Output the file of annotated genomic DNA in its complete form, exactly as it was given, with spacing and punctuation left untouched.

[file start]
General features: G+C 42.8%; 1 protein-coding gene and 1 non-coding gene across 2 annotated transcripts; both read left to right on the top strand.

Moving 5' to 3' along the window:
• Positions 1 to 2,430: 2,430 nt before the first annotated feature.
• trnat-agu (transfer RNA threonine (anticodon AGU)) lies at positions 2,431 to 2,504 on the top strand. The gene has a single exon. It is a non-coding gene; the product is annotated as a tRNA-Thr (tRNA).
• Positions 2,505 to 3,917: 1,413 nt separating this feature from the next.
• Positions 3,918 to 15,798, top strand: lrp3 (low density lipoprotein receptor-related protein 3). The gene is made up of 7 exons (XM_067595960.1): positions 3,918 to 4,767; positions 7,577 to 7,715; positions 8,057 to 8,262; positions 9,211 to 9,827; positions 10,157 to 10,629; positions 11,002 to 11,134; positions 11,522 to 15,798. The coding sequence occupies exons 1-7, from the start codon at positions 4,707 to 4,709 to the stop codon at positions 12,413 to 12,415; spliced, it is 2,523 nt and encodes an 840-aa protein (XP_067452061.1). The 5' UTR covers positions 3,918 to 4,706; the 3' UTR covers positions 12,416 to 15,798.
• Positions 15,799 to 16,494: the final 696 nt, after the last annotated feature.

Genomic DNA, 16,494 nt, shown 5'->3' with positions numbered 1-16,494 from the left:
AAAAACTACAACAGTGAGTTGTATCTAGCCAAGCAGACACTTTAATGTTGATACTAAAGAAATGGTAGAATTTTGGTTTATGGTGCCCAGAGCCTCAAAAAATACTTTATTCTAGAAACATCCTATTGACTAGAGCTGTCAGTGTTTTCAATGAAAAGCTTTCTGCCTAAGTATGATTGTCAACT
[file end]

General features: G+C 42.8%; 1 protein-coding gene and 1 non-coding gene across 2 annotated transcripts; both read left to right on the top strand.

Moving 5' to 3' along the window:
• Positions 1 to 2,430: 2,430 nt before the first annotated feature.
• trnat-agu (transfer RNA threonine (anticodon AGU)) lies at positions 2,431 to 2,504 on the top strand. The gene has a single exon. It is a non-coding gene; the product is annotated as a tRNA-Thr (tRNA).
• Positions 2,505 to 3,917: 1,413 nt separating this feature from the next.
• Positions 3,918 to 15,798, top strand: lrp3 (low density lipoprotein receptor-related protein 3). The gene is made up of 7 exons (XM_067595960.1): positions 3,918 to 4,767; positions 7,577 to 7,715; positions 8,057 to 8,262; positions 9,211 to 9,827; positions 10,157 to 10,629; positions 11,002 to 11,134; positions 11,522 to 15,798. The coding sequence occupies exons 1-7, from the start codon at positions 4,707 to 4,709 to the stop codon at positions 12,413 to 12,415; spliced, it is 2,523 nt and encodes an 840-aa protein (XP_067452061.1). The 5' UTR covers positions 3,918 to 4,706; the 3' UTR covers positions 12,416 to 15,798.
• Positions 15,799 to 16,494: the final 696 nt, after the last annotated feature.

Genomic DNA, 16,494 nt, shown 5'->3' with positions numbered 1-16,494 from the left:
AAAAACTACAACAGTGAGTTGTATCTAGCCAAGCAGACACTTTAATGTTGATACTAAAGAAATGGTAGAATTTTGGTTTATGGTGCCCAGAGCCTCAAAAAATACTTTATTCTAGAAACATCCTATTGACTAGAGCTGTCAGTGTTTTCAATGAAAAGCTTTCTGCCTAAGTATGATTGTCAACT